Principles for Economic Revival

America's financial crisis, deep recession and anemic recovery have largely been driven by economic policies that have deviated from proven fact-based principles. To return to prosperity we must get back to these principles.

The most fundamental starting point is that people respond to incentives and disincentives. Tax rates are a great example because the data are so clear and the results so powerful. A wealth of evidence shows that high tax rates reduce work effort, retard investment and lower productivity growth. Raise taxes, and living standards stagnate.

Nobel Prize-winning economist Edward Prescott examined international labor market data and showed that changes in tax rates on labor are associated with changes in employment and hours worked. From the 1970s to the 1990s, the effective tax rate on work increased by an average of 28% in Germany, France and Italy. Over that same period, work hours fell by an average of 22% in those three countries. When higher taxes reduce the reward for work, you get less of it.

Long-lasting economic policies based on a long-term strategy work; temporary policies don't. The difference between the effect of permanent tax rate cuts and one-time temporary tax rebates is also well-documented. The former creates a sustainable increase in economic output, the latter at best only a transitory blip. Temporary policies create uncertainty that dampen economic output as market participants, unsure about whether and how policies might change, delay their decisions.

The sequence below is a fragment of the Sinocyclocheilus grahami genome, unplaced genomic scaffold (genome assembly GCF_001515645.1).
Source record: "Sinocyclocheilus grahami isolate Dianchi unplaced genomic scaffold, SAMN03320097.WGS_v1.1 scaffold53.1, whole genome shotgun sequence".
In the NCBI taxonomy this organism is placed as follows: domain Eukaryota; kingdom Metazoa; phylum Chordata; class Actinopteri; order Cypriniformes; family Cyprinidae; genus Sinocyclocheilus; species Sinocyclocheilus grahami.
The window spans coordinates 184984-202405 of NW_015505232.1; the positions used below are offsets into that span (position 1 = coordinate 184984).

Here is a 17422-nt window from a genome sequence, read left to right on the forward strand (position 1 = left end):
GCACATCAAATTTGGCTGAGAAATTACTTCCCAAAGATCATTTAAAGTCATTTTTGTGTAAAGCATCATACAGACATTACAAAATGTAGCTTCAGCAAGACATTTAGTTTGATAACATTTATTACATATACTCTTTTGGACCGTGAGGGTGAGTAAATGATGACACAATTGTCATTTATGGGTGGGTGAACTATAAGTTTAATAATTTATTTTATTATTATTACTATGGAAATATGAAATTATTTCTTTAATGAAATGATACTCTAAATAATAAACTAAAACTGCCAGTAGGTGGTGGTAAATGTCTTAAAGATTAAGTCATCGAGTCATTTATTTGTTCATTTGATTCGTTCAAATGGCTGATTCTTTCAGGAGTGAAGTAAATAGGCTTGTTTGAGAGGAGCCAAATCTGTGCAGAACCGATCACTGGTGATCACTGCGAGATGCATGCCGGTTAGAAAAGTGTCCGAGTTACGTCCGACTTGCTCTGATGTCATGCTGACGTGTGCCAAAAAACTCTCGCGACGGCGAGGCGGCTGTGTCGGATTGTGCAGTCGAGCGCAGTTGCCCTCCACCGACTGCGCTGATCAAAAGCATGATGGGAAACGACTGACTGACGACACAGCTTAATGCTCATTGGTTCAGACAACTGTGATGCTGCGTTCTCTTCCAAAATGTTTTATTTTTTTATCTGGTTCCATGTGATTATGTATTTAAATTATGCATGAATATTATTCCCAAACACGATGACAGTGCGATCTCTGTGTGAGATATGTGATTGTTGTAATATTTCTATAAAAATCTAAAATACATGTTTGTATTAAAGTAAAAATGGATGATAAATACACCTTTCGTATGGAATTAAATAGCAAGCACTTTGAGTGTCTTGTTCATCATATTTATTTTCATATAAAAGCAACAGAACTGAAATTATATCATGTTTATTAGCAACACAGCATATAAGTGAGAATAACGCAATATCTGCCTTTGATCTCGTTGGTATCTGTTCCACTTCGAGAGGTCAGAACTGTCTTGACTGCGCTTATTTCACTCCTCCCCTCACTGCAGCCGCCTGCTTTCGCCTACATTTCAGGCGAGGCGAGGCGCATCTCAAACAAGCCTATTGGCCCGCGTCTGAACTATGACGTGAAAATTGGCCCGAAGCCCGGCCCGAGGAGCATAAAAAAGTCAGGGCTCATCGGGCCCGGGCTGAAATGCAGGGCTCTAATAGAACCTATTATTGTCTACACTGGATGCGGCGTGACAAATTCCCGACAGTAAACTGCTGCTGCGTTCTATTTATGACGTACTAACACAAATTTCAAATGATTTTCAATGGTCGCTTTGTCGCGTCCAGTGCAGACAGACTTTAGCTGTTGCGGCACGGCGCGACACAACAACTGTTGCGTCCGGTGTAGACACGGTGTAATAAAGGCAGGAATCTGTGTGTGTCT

Having "skin in the game," unsurprisingly, leads to superior outcomes. As Milton Friedman famously observed: "Nobody spends somebody else's money as wisely as they spend their own." When legislators put other people's money at risk--as when Fannie Mae and Freddie Mac bought risky mortgages--crisis and economic hardship inevitably result. When minimal co-payments and low deductibles are mandated in the insurance market, wasteful health-care spending balloons.

Rule-based policies provide the foundation of a high-growth market economy. Abiding by such policies minimizes capricious discretionary actions, such as the recent ad hoc bailouts, which too often had deleterious consequences. For most of the 1980s and '90s monetary policy was conducted in a predictable rule-like manner. As a result, the economy was far more stable. We avoided lengthy economic contractions like the Great Depression of the 1930s and the rapid inflation of the 1970s.